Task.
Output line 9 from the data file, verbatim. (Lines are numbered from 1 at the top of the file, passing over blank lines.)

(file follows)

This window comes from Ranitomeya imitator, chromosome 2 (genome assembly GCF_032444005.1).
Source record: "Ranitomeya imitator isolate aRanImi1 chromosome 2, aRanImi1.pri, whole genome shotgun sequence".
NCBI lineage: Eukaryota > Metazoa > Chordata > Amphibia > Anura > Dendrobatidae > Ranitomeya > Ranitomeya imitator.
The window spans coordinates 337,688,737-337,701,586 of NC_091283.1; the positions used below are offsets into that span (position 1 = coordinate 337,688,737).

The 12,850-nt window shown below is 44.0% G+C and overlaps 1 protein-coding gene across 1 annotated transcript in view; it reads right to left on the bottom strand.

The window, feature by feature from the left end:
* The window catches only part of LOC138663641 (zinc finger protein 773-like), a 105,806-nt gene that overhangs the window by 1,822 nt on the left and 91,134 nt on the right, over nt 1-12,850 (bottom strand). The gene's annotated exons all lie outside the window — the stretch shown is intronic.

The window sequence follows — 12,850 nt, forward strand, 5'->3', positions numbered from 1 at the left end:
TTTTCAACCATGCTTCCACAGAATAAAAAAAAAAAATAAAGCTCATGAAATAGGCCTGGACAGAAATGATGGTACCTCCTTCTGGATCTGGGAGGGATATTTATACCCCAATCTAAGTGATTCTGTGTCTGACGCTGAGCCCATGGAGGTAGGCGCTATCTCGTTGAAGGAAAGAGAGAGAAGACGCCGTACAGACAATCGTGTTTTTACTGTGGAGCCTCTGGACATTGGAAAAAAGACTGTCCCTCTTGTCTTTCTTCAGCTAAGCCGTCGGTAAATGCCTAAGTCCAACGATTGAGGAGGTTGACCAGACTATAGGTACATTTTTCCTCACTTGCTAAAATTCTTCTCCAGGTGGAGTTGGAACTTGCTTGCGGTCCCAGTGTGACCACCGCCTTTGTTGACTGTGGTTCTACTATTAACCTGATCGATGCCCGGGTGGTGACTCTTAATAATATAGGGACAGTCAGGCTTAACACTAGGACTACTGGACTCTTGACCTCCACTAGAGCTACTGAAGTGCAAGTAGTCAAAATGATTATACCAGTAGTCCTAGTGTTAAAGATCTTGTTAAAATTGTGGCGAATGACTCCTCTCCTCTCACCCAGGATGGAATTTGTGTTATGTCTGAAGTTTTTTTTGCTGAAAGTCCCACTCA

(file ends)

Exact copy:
TTTTCAACCATGCTTCCACAGAATAAAAAAAAAAAATAAAGCTCATGAAATAGGCCTGGACAGAAATGATGGTACCTCCTTCTGGATCTGGGAGGGATATTTATACCCCAATCTAAGTGATTCTGTGTCTGACGCTGAGCCCATGGAGGTAGGCGCTATCTCGTTGAAGGAAAGAGAGAGAAGACGCCGTACAGACAATCGTGTTTTTACTGTGGAGCCTCTGGACATTGGAAAAAAGACTGTCCCTCTTGTCTTTCTTCAGCTAAGCCGTCGGTAAATGCCTAAGTCCAACGATTGAGGAGGTTGACCAGACTATAGGTACATTTTTCCTCACTTGCTAAAATTCTTCTCCAGGTGGAGTTGGAACTTGCTTGCGGTCCCAGTGTGACCACCGCCTTTGTTGACTGTGGTTCTACTATTAACCTGATCGATGCCCGGGTGGTGACTCTTAATAATATAGGGACAGTCAGGCTTAACACTAGGACTACTGGACTCTTGACCTCCACTAGAGCTACTGAAGTGCAAGTAGTCAAAATGATTATACCAGTAGTCCTAGTGTTAAAGATCTTGTTAAAATTGTGGCGAATGACTCCTCTCCTCTCACCCAGGATGGAATTTGTGTTATGTCTGAAGTTTTTTTTGCTGAAAGTCCCACTCA